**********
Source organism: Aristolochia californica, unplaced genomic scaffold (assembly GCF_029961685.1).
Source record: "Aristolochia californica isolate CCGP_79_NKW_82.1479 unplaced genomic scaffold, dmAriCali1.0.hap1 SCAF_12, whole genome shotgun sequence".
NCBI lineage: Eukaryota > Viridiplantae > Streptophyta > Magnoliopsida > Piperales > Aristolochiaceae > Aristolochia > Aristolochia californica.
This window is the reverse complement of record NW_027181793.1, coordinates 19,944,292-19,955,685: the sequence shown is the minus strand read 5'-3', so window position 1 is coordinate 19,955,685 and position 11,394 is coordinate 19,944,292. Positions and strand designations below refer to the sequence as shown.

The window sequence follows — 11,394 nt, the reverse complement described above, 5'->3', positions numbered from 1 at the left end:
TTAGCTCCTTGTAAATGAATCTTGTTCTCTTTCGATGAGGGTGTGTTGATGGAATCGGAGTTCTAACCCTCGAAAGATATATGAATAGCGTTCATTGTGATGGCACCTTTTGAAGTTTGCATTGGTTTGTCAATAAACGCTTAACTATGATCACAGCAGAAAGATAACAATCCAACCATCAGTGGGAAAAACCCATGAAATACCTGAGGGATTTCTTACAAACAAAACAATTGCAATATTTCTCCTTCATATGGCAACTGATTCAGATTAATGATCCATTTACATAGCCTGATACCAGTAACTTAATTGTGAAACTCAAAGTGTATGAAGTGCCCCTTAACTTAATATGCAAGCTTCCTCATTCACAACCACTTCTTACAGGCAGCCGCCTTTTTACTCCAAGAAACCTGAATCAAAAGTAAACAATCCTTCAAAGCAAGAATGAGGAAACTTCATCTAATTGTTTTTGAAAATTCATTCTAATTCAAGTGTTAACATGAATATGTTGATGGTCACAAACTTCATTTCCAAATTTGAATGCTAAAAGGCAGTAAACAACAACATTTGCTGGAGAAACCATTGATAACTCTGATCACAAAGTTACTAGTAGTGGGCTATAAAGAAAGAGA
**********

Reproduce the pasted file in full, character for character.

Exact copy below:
Source organism: Aristolochia californica, unplaced genomic scaffold (assembly GCF_029961685.1).
Source record: "Aristolochia californica isolate CCGP_79_NKW_82.1479 unplaced genomic scaffold, dmAriCali1.0.hap1 SCAF_12, whole genome shotgun sequence".
NCBI lineage: Eukaryota > Viridiplantae > Streptophyta > Magnoliopsida > Piperales > Aristolochiaceae > Aristolochia > Aristolochia californica.
This window is the reverse complement of record NW_027181793.1, coordinates 19,944,292-19,955,685: the sequence shown is the minus strand read 5'-3', so window position 1 is coordinate 19,955,685 and position 11,394 is coordinate 19,944,292. Positions and strand designations below refer to the sequence as shown.

The window sequence follows — 11,394 nt, the reverse complement described above, 5'->3', positions numbered from 1 at the left end:
TTAGCTCCTTGTAAATGAATCTTGTTCTCTTTCGATGAGGGTGTGTTGATGGAATCGGAGTTCTAACCCTCGAAAGATATATGAATAGCGTTCATTGTGATGGCACCTTTTGAAGTTTGCATTGGTTTGTCAATAAACGCTTAACTATGATCACAGCAGAAAGATAACAATCCAACCATCAGTGGGAAAAACCCATGAAATACCTGAGGGATTTCTTACAAACAAAACAATTGCAATATTTCTCCTTCATATGGCAACTGATTCAGATTAATGATCCATTTACATAGCCTGATACCAGTAACTTAATTGTGAAACTCAAAGTGTATGAAGTGCCCCTTAACTTAATATGCAAGCTTCCTCATTCACAACCACTTCTTACAGGCAGCCGCCTTTTTACTCCAAGAAACCTGAATCAAAAGTAAACAATCCTTCAAAGCAAGAATGAGGAAACTTCATCTAATTGTTTTTGAAAATTCATTCTAATTCAAGTGTTAACATGAATATGTTGATGGTCACAAACTTCATTTCCAAATTTGAATGCTAAAAGGCAGTAAACAACAACATTTGCTGGAGAAACCATTGATAACTCTGATCACAAAGTTACTAGTAGTGGGCTATAAAGAAAGAGA